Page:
The Paschal Fast: “The Paschal Fast must be kept sacred. It should be celebrated everywhere on Good Friday, and where possible should be prolonged throughout Holy Saturday” (Constitution on the Sacred Liturgy # 110) Good Friday through Holy Saturday: These days are marked by fasting and by abstinence from meat. Please note that these days are not part of Lent or the Lenten Fast. The Paschal Fast is a fast of anticipation. The observance of this most ancient fast is a solemn way to prepare ourselves for the reception of the Easter Communion.

How do we fast?
The customary fast: This fast allows for only one full meal to be taken during the day. 2 smaller meals are permitted, if necessary, to maintain strength according to one’s needs. Eating solid foods between meals is not permitted.

The fast of the early church: This fast begins upon rising. No meals are taken until the customary work day (5pm) is ended. A glass of juice may be taken in the morning and simple liquids such as water, coffee and tea, during the day. The fast ends with a brief prayer followed by an adequate meal. For many this may work as a more natural way to fast. 

Age guidelines for fasting: Fasting is to be observed on Ash Wednesday and Good Friday by all Catholics who have celebrated their 18th birthday and who have not yet celebrated their 59th birthday.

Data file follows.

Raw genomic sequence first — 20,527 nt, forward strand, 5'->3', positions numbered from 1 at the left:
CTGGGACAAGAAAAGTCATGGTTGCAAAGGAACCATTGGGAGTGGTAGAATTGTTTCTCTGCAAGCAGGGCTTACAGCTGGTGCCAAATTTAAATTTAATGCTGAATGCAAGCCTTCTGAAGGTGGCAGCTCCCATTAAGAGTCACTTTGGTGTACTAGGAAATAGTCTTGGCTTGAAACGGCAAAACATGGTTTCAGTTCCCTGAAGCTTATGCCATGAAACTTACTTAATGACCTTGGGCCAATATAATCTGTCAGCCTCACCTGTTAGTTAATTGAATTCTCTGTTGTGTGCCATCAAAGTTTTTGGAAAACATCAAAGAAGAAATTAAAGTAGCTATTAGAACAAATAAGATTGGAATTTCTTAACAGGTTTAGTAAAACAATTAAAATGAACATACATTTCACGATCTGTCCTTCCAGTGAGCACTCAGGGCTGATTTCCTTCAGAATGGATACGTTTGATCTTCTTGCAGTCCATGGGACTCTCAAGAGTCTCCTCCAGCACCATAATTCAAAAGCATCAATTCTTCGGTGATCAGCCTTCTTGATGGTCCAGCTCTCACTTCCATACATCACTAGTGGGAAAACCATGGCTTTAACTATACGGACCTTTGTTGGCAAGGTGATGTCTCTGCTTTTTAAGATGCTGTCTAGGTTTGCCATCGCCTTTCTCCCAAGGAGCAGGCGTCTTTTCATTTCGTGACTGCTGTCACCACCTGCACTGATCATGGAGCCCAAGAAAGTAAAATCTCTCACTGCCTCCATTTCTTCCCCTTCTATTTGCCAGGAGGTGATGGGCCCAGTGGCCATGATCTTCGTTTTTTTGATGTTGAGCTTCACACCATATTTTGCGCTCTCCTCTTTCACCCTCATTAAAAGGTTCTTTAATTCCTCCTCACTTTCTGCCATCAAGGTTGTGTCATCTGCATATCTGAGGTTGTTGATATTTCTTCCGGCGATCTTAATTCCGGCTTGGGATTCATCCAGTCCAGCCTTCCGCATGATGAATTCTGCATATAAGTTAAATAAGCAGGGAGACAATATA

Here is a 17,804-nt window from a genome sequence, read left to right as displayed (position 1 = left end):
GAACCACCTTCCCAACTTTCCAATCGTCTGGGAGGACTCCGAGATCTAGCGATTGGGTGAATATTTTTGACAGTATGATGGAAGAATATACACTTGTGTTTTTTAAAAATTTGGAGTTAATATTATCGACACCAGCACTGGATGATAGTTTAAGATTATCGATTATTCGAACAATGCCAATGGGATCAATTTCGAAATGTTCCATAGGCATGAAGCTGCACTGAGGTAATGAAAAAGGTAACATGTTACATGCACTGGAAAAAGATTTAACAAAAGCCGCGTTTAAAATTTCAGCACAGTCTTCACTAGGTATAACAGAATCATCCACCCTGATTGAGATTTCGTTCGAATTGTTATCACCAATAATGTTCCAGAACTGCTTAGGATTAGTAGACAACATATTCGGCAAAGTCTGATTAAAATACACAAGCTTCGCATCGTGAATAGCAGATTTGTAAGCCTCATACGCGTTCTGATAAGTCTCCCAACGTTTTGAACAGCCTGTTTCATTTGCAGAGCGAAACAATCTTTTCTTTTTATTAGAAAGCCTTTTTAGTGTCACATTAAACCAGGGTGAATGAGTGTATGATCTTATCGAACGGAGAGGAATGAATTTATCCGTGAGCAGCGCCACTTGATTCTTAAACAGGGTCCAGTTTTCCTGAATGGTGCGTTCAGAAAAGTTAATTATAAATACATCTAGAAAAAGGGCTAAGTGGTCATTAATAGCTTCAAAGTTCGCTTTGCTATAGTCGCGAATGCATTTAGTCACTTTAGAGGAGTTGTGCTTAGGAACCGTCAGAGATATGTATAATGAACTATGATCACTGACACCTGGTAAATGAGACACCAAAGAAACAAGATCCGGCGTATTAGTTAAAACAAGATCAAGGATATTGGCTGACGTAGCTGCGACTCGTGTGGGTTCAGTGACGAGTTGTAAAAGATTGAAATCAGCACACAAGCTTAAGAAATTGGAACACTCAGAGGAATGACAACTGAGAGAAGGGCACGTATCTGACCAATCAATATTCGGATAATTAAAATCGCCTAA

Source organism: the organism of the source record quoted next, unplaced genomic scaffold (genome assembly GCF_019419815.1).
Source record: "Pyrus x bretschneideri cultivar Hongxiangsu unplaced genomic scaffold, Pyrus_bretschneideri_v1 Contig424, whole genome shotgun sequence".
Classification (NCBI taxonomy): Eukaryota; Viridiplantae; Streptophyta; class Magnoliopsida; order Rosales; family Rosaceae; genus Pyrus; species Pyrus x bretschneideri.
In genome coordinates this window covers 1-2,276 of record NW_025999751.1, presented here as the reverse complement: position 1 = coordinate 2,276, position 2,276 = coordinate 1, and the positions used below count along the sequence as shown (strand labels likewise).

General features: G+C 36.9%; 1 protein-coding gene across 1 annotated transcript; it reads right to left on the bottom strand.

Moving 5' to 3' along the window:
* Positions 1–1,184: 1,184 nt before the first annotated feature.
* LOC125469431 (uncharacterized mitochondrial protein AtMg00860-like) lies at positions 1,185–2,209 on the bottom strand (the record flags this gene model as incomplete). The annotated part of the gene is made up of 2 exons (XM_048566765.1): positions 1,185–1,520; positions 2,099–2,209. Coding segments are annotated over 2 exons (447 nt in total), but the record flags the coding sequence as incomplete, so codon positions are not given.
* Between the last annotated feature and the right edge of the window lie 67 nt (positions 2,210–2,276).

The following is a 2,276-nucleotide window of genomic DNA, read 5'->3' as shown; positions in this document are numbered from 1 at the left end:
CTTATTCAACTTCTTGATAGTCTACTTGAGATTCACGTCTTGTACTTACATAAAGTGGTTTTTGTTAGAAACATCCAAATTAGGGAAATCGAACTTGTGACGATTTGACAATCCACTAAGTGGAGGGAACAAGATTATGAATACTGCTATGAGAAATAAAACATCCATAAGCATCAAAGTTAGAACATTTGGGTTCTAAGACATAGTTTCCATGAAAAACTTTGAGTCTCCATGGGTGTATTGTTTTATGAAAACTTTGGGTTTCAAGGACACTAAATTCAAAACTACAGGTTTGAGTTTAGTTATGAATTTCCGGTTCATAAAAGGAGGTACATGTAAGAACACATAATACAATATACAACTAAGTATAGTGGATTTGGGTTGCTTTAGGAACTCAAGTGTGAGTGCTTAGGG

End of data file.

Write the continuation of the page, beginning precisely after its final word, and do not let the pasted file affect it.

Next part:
Read more: LENT


Sacred Heart of JesusQuestion: I get annoyed with myself when I am distracted while I pray. Is it a sin? How can I be more attentive?
Answer: The mind is a marvelous and complex thing, producing amazing thoughts, images, wisdom and inspiration. Yet at times it is like a two-year-old: it does not follow directions, does what it wants and loves to tell us “no!” This is probably the oldest and most common problem in the spiritual life-dealing with distraction. It comes in all forms: good intentions forgotten, wandering thoughts at Mass, daydreaming, etc. A little poem says it all: When the soul begins to pray, the brain always wants to play! There are many ways to handle distractions. If we are distracted by thoughts about our families or friends, we should pray for them. If we lose our focus, we need just “re-collect” ourselves. If some worry or concern just won't leave our mind, then we deal with it and come back to prayer or make it part of our prayer. And when words just won't come, the only prayer we might offer is our presence, our suffering, and our desire to be close to the Lord. Most importantly, we need to be patient with ourselves. These things are not sinful, but reminders of our human frailty. Our weaknesses and good efforts are all acceptable to God, who reads the love in our hearts and the good intentions of our minds.
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